Complications During Neuro Diagnostic Study Cause Significant Brain Damage

This case involves a patient who presented to the hospital with complaints of dizziness, numbness to the fingertips and face, and shortness of breath. A CT without contrast revealed a large non-specific oval-shaped mass centered in the region of the left petrous bone with associated bone erosion. Radiological reports stated that the lesion was suspicious for chondrosarcoma. A further CT angiography demonstrated a non-enhancing hyperdense extra-axial mass with the left middle cranial fossa. During the procedure, venography was performed in an attempt to diagnose the venous drainage of the lesion but this step was met with some difficulty in passing the dye contrast. The pressure of the dye injection device was increased to facilitate adequate flow. The images show severe extravasation of dye contrast into the surrounding brain parenchyma and the physical exam of the patient showed blown pupils.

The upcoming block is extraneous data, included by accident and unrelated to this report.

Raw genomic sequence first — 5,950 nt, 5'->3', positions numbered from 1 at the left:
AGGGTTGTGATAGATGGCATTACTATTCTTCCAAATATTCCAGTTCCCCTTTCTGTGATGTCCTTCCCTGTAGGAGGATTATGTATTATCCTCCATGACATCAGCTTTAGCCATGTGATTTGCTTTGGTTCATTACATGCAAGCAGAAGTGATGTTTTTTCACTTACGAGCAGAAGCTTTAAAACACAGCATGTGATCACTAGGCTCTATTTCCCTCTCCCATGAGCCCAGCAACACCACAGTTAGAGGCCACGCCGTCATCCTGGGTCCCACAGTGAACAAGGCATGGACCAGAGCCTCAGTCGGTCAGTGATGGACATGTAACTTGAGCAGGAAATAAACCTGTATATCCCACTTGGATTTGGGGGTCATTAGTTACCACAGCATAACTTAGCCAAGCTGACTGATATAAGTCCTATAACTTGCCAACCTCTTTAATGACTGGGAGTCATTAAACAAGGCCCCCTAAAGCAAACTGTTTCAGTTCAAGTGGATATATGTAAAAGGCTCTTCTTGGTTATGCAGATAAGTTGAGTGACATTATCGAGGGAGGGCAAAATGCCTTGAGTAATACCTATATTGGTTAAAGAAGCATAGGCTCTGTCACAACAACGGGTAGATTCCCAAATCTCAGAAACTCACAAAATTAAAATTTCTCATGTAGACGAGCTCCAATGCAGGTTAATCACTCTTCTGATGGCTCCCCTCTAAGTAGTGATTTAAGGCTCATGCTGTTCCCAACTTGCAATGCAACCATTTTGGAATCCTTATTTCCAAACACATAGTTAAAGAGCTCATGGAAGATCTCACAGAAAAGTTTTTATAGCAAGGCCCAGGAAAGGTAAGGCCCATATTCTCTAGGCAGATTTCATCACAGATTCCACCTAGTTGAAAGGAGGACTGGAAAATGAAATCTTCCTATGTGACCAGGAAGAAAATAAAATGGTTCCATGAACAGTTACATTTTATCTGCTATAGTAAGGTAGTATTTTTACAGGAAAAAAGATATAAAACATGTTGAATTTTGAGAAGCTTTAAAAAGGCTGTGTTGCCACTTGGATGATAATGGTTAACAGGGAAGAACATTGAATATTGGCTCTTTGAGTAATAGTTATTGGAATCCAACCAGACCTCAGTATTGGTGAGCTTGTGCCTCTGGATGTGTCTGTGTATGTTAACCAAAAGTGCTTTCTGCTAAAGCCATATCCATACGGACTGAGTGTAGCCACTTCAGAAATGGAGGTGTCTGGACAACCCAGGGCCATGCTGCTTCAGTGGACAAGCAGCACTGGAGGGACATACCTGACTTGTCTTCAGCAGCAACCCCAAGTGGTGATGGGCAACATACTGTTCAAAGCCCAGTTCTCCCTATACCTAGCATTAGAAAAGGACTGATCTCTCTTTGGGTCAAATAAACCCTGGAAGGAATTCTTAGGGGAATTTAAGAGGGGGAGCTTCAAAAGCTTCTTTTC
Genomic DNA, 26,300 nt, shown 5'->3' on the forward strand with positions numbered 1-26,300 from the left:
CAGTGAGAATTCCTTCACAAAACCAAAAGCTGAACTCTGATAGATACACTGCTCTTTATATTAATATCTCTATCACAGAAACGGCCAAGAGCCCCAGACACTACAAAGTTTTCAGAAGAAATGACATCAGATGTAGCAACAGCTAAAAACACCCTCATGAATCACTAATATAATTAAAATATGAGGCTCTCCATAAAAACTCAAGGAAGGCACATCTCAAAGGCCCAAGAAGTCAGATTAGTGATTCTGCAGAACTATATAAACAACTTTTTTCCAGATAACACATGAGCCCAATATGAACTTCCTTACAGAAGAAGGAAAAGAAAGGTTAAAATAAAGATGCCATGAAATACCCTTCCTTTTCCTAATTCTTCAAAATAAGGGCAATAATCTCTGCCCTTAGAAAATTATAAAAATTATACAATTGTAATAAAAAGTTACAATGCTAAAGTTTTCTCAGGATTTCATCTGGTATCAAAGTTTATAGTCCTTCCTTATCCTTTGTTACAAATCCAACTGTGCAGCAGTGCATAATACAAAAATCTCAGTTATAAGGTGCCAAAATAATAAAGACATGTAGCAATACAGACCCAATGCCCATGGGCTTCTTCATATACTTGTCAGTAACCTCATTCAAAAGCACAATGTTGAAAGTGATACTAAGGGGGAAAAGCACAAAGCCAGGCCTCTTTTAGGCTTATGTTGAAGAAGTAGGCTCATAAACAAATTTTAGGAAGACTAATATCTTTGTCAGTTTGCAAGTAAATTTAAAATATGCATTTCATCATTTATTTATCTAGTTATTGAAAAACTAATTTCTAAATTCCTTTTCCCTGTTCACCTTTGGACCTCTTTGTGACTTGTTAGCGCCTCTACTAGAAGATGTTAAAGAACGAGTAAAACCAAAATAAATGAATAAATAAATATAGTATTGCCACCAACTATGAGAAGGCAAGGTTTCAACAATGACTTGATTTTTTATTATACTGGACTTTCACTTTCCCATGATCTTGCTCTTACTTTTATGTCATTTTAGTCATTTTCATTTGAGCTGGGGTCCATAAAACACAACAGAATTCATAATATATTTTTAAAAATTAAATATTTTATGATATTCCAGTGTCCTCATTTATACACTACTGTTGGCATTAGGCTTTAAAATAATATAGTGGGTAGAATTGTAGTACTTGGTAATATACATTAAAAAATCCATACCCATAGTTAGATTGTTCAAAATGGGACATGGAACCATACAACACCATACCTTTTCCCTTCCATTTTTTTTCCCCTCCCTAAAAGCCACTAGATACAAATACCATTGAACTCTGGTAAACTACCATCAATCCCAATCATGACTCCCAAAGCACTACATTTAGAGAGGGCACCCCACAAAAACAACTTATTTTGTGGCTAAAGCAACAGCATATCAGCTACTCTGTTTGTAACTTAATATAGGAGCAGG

Question(s) For Expert Witness

  • 1. Is this a known complication of the procedure?

Expert Witness Response E-000572

Major complications in cerebral angiography are rare but include stroke, an allergic reaction to the anaesthetic other medication or the contrast medium, blockage or damage to one of the access veins in the leg, or thrombosis and embolism formation. Bleeding or bruising at the site where the contrast is injected are minor complications, delayed bleeding can also occur but is rare. I would say that this case is very difficult since the patient had an ongoing issue with possible brain malignancy and the introduction of extra fluid into the cranial may have contributed to a mass effect and subsequent brain herniation which caused the adverse outcome.

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